For example, the new ISO capabilities will cezrtainly help me to shoot faster and or use a smaller ƒ stop when I want to freeze some fast boat shot from helicopter at late dusk with a 500 mm…

It will also help me for my personnal work of shots at night or shoot handheld interiors…

More pixels? it will help me to produce better files for very large prints (we're working on 15 meters (45 feet) prints for some boat shows… to be seen close - not billboards…-).

So yes, as I am a kind of image worker (in opposition as an Artist) all technical enhancements to come, I'll bite!
And it helps me to keep or even increase my rates while some competitors are cutting prices to get the job.

The day that a new gear won't fullfill my needs, I will certainly not buy it! But let's not blame big brands to compete and bring us new tools (or improved tools).

I have really enjoyed testing the Sinar HY6, it is a beautifull camera and I did bring back many wowing files. Sinar made some kind offer to me at the end of the trial, but I didn't accept the offer as I would have needed to keep ALSO my Canon for some kind of shots (i.e. long foacal shots as 500mm) and I couldn't afford to have 2 complete systems. But it's a shame ;-)!

Photography has never improved so fast than in the last 10 years.
I'm happy to have been able to get profit of that. (Profit not only in the money sense of it ;-)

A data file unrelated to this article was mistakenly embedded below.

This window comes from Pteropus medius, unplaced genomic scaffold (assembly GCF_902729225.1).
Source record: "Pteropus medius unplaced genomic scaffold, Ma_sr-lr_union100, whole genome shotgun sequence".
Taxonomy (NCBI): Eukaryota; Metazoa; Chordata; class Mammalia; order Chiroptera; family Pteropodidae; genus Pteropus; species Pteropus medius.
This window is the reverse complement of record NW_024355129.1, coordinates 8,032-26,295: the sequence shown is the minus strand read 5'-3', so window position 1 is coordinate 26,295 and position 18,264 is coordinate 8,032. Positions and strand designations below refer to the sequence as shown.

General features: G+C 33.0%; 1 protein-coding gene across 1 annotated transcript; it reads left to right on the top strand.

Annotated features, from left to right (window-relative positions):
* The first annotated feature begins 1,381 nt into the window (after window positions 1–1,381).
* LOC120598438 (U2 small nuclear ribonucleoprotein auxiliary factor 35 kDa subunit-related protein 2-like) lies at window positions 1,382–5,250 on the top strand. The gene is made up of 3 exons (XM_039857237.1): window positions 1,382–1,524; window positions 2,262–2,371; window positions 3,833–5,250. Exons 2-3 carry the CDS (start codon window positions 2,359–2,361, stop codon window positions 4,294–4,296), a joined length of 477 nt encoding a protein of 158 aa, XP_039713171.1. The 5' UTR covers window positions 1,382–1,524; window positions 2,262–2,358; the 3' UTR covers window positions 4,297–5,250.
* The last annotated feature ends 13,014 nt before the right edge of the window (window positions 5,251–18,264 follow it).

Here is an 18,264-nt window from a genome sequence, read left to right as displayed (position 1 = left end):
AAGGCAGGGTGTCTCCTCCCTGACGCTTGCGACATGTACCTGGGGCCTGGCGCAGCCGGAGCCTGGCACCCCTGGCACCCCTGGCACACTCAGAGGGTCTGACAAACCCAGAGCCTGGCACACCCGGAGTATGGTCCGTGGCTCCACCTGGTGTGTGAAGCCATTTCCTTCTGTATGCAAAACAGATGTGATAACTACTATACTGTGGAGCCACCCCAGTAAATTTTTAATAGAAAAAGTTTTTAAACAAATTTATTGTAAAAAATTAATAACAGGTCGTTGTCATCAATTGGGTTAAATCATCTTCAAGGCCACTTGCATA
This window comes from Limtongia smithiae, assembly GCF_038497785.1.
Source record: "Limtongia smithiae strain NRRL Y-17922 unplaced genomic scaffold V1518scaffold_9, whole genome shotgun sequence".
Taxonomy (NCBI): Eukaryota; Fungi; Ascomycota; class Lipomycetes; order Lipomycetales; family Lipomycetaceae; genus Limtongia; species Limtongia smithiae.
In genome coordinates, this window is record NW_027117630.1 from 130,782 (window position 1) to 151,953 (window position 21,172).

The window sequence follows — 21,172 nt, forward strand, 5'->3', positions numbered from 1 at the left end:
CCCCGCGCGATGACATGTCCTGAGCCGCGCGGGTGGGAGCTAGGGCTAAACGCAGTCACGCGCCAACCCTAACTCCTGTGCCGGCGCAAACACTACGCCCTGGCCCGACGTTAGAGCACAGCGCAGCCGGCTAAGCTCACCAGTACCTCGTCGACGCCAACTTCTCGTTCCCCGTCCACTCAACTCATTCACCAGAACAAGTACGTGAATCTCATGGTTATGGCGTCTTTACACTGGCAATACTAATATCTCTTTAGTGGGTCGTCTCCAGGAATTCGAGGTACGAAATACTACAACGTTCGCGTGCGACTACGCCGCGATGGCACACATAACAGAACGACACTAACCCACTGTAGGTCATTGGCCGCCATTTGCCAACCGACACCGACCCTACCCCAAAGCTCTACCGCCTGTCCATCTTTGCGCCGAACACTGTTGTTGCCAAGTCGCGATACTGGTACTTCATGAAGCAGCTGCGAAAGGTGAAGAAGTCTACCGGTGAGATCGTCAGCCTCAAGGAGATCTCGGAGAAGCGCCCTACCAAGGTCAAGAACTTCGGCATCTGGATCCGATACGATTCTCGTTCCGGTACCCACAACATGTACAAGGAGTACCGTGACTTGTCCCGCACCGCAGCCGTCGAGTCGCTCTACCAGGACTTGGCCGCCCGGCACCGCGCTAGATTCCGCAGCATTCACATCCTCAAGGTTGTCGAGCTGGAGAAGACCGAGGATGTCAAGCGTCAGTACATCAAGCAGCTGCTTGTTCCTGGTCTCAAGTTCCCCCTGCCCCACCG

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  #16  
Old October 27th, 2009, 07:23 AM
JohanElzenga JohanElzenga is offline
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Quote:
Originally Posted by Asher Kelman View Post
There's no doubt in my mind that Canon could ship a Foveon like 18 MP full color 1DsV in 3 months if they wished, that's how far ahead they are in R&D.
And there is no doubt in my mind that this is baloney. If Canon could wipe Nikon out of the pro market, they would not hesitate to do so. Nikon took quite a bit of Canon's market share due to the focus problems of the 1DIII, so why would Canon deliberately hold back if they could retake that so easily? I think that the 1DIV will be a great camera and will sell very well among Canon pro shooters (I will get one for sure), but I doubt it will lure back many photographers that went over to the dark side recently.
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Old October 27th, 2009, 07:55 AM
Rachel Foster Rachel Foster is offline
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I'm happy with my 5dII but I confess to lens envy.